Why would you want to calculate the head speed of your RC helicopter when you can simply measure it using a tachometer?
Believe it or not, there are a couple of reasons, the most obvious being that you might not own a tachometer.
But the more common reason you’d want to be able to calculate the head speed of your RC helicopter is before you buy it.
When you’re purchasing a new bird, you traditionally need to match the motor pinion with the head speed you’d like to achieve and since you can’t physically measure it, you need to calculate it.
Calculating the head speed using the formula below won’t give you an exact head speed, but it will be close enough to tell you which pinion you should use to get the head speed you want.
Variables like air temperature, humidity, altitude, wind, and more will affect the actual measured head speed of your RC helicopter, and although using complicated mathematical algorithms you can compensate for them, there’s not really any reason to be that accurate.
Anyways, here’s the formula:
Head Speed = ((Motor Kv x Battery Voltage) / (Main Gear Teeth / Pinion Teeth)) x Efficiency Coefficient
The Kv of your motor equals the RPM (rounds per minute) it turns per volt applied.
For example, if your motor turns 812 RPM per volt it would have a Kv of 812. When running it on a 10s or a 37v setup, the motor would be turning at 30,044 RPM.
But since electric motors aren’t 100% efficient and some energy is lost to friction and heat, we multiply the RPM by the efficiency coefficient of the motor to get the actual RPM.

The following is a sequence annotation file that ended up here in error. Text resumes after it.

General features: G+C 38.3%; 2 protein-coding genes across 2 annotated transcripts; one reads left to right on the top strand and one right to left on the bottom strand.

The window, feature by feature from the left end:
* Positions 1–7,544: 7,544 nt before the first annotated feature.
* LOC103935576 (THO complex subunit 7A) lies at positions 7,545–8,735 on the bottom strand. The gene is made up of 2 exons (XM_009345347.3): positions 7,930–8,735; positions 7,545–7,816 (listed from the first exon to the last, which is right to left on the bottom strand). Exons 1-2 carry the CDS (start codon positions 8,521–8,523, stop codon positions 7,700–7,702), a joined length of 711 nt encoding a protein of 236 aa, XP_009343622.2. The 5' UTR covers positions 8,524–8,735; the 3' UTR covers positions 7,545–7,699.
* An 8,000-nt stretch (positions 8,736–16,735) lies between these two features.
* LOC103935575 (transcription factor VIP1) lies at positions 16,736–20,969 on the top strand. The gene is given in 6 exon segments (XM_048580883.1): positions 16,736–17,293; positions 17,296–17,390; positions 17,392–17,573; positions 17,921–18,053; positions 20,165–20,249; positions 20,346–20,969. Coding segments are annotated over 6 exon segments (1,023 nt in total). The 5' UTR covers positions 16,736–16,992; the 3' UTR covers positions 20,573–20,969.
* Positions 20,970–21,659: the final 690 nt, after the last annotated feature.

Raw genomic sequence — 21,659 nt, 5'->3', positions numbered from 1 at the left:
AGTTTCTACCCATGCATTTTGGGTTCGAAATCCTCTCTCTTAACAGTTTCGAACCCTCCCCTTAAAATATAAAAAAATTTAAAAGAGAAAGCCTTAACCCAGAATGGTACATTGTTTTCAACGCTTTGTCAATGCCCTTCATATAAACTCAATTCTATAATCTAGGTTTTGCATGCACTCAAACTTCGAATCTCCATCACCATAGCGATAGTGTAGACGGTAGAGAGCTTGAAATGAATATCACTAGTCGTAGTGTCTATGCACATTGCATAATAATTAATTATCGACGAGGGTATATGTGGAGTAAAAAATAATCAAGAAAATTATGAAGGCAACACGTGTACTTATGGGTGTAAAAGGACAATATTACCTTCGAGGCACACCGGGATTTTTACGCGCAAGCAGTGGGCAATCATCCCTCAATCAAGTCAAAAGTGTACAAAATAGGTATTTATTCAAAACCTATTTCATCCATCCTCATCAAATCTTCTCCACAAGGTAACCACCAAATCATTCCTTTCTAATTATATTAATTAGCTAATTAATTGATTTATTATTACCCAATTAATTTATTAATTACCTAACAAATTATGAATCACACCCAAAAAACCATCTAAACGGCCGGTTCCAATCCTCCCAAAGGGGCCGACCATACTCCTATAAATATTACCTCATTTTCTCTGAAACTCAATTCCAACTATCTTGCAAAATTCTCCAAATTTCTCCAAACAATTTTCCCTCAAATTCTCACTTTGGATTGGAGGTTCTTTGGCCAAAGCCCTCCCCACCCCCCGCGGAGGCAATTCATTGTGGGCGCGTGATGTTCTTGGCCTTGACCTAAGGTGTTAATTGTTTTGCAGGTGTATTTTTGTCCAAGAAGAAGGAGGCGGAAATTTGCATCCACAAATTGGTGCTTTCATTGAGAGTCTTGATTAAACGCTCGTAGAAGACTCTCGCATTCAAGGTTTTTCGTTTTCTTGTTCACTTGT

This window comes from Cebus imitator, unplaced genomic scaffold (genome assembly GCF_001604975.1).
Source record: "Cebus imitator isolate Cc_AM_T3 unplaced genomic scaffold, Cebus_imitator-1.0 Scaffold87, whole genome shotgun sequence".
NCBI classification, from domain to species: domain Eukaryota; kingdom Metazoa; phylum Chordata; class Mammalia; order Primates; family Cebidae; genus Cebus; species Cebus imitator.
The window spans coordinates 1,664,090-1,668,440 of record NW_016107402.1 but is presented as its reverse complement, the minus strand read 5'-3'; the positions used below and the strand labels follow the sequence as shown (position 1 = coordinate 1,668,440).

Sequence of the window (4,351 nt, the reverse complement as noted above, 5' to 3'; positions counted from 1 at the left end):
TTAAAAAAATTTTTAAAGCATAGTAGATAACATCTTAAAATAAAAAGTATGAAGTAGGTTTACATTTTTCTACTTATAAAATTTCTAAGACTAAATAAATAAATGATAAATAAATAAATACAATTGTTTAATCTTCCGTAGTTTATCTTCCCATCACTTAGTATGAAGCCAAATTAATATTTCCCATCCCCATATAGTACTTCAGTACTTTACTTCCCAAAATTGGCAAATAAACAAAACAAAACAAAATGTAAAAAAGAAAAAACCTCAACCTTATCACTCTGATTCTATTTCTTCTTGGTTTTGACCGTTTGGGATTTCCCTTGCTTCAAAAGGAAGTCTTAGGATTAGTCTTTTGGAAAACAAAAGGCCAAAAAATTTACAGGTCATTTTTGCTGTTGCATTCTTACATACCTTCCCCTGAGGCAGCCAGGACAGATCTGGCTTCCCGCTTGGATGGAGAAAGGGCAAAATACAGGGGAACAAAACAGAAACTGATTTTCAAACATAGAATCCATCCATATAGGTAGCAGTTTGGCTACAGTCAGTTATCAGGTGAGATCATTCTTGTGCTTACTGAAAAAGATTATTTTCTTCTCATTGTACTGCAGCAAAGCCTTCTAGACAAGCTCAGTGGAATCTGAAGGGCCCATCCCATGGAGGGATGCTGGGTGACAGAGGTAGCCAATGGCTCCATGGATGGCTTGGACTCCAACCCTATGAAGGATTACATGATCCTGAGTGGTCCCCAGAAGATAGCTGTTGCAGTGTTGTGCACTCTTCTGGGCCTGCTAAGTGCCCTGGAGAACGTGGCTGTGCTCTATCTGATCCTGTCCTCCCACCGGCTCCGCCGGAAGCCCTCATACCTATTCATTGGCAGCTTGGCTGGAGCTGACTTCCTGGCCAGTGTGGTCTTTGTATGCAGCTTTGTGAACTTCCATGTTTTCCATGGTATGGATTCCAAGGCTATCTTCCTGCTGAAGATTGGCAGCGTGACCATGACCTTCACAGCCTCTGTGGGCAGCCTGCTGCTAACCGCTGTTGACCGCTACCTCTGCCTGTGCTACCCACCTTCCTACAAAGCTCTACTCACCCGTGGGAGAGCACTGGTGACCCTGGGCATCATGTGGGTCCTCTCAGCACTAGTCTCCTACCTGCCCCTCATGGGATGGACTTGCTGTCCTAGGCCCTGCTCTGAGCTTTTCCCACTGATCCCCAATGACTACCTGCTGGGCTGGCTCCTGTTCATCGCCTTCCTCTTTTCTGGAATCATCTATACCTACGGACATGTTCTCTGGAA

Most brushless motors have an efficiency rate of about 87% – 92% and a motor turning at 30,044 RPM with an efficiency coefficient of 89%, would really only be running at 26,739 RPM (30,044 RPM x 0.89 Efficiency Coefficient = Actual RPM of 26,739).
The battery voltage is the nominal voltage of the pack. Even though a 37v pack will be around 42v when fully charged, it runs at around 37v under load so that’s the number you’ll use for head speed calculations, not the fully charged/discharged voltage.
The teeth on your main gear and pinion is simply the number of teeth on the gears. Most manufacturers publish that info, but if in doubt, count it out.
By the way, this only really works with electric helicopters. There are ways to estimate the head speed of a nitro or gas-powered RC helicopter, but it gets to be much more complicated and isn’t really as necessary as it is with electrics.
Here’s a quick example:
Head Speed = ((812 Kv x 37v ) / (140 teeth / 10 teeth)) x 0.89 efficiency coefficient
Head Speed = (30,044 / 14) x 0.89
Head Speed = 2,146 x 0.89
Head Speed = 1,910 RPM
The actual measured head speed of my heli using the above calculations was 1920 – only 10 RPM off from the calculations.
by Eduardo Nordell